Relays for 802.11ah - PowerPoint PPT Presentation

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Relays for 802.11ah

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  1. Relays for 802.11ah Date: 2012-11-12 Authors:

  2. Introduction • Need for Relays in 11ah • Extend the range for AP -STA link • DL: Increased range with 900MHz carrier may not be sufficient in applications with remote sensors or scenarios with obstructions in AP to STA path • UL: STA may have substantially lower TX power than AP so the STA may not be able to reach the AP • Relays can be used to close the STA to AP link • Lower the power consumption at STAs • STAs can have shorter transmissions by using higher MCSs when sending to a Relay. Reduces Tx power consumption at the STA. • Design for Relay based protocols has been prepared to comply with: • Simplicity in design, minimum change to existing specs • No change required for non-relay STAs • STA need not be even aware that its data is being relayed

  3. General Approach RELAY R-STA R-AP • The Relay is a device that consists of the following • Two logical entities: A relay STA (R-STA) and a Relay AP (R-AP) • R-STA associates with a parent node • R-AP allows STAs to associate and obtain connectivity to the parent node (via the R-STA) • We outline capabilities and signaling for enabling a standard interoperable design of a Relay • Define the capabilities and function of R-STA and R-AP

  4. Advantages Of The Approach • Ensures restricting the relay framework to a tree structure since R-STA can associate with exactly one AP • Accommodates bi-directional relay functionality without any changes required for non-relay (legacy) STAs • Usefulness/working of uplink-only relays is not clear: • For example how will association requests be forwarded to an AP without changes to association procedure • Simple addition to existing specification text • Addition of a few MAC capabilities to AP/STA to be used in a relay only

  5. Core Elements for Standardization • R-STA is a non-AP STA with the following capabilities • 4 address support • Capable of transmitting/receiving a {ToDS=1,From DS=1} frame to /from the root AP it is associated with • Supports forwarding and receiving frames from the R-AP • R-AP is an AP with the following additional capabilities • 4 address support mandatory, i.e. • R-AP is allowed to send/receive {To DS = 1, From DS = 1} frames to an associated STA based on STA capability • R-AP capable receiving a 4 address frame and forwarding the frame with 3 addresses to an associated STA • Supports forwarding and receiving frames to/from the R-STA • Able to indicate it is a R-AP • (1 bit or indicate root-AP address/SSID in beacon, TBD)

  6. Example of Relay Operation • Relay Initialization • R-STA associates with the root AP • Association Request indicates 4 address capability • After a successful R-STA association with the root AP, R-AP can send beacons or respond to probe requests • The beacons/Probe Response frames should include the root-AP’s SSID • End STAs associate with R-AP of a Relay, based on SSID • End STAs need not know it is a relay • Security association is between the R-AP of the relay and STA (per hop security) • Forwarding Operation • Performed by R-AP based on the A3 address obtained for the MSDU • Backward learning bridge principle may be used to set up the forwarding tables • A-MSDU can be used to improve efficiency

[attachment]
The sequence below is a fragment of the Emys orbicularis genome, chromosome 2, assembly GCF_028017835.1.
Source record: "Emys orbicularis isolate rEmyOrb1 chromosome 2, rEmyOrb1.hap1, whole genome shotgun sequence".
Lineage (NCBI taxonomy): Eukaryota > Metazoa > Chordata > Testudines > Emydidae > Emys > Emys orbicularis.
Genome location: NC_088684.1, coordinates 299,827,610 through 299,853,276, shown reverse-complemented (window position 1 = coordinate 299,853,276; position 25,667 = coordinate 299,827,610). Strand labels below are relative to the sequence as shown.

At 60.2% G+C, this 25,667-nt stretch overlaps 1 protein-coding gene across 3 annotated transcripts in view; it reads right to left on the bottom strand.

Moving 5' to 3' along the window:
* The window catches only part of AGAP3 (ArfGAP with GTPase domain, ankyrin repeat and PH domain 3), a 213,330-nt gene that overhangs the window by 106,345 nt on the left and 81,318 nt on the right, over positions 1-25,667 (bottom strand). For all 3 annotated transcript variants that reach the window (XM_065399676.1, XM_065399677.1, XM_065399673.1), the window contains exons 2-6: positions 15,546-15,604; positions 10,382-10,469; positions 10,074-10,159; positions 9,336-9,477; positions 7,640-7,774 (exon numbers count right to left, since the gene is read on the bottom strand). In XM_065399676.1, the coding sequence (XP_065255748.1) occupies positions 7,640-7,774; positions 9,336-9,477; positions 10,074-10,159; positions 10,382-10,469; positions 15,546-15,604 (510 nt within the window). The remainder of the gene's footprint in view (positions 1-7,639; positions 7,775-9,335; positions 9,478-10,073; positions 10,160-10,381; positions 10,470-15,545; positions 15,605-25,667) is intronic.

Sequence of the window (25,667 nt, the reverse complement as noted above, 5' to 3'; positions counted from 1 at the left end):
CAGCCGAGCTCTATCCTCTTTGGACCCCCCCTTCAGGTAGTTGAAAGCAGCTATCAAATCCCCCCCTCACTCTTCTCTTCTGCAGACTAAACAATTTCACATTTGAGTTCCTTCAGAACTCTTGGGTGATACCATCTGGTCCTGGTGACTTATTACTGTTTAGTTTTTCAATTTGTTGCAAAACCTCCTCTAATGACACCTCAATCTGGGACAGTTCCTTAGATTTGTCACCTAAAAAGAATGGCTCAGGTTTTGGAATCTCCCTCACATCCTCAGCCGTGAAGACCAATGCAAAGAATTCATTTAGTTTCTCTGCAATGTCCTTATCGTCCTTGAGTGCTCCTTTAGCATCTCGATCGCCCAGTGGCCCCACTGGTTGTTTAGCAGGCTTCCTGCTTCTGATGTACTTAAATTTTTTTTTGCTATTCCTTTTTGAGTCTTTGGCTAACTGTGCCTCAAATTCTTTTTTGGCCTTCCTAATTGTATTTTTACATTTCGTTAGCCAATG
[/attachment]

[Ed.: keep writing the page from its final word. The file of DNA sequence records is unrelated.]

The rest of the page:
7. Optimization on Fame Delivery Procedure • Relay may have to distribute MSDUs from multiple STAs to AP • All the MSDUs can be packed in a A-MSDU from relay to AP • To DS • STA transmits frames using 3 Address format • A1: Relay Address, A2: STA Address, A3: Destination Address • Relay transmits frames using A-MSDU format • A1: AP Address, A2: Relay Address, A3: BSSID Address • DA in A-MSDU: Destination Address, SA in A-MSDU: STA Address

  8. Optimization on Fame Delivery Procedure • Relay may have to distribute MSDUs from AP to multiple STAs • All the MSDUs can be packed in a A-MSDU from AP to relay • From DS • STA transmits frames using 3 Address format • A1: Relay Address, A2: STA Address, A3: Destination Address • AP transmits frames using A-MSDU format • A1: Relay Address, A2: AP Address, A3: BSSID Address • DA in A-MSDU: STA Address, SA in A-MSDU: DS Address

  9. Conclusion • To be competitive, 11ah must define a relay procedure: • Allows for range extension • Allows for improved link budget and energy saving at STAs • Higher MCS and hence lower length transmissions can be used at STAs • Relay is an entity that logically includes a STA (to connecting with a parent AP) and an AP (STAs can associate with it) • Forwarding can use the backward learning bridge principle and use 4 addresses • Use of A-MSDU improves efficiency, by aggregating packets to/from multiple sources

  10. Straw poll 1 Do you agree to define a relay entity which constitutes of R-STA and an R-AP as described in slides 7?

  11. Straw poll 2 Do you agree that a relay should include root AP’s SSID in Beacon/Probe Response frames?

  12. Straw Poll 3 Do you support the frame delivery mechanism using A-MSDU format between AP and Relay?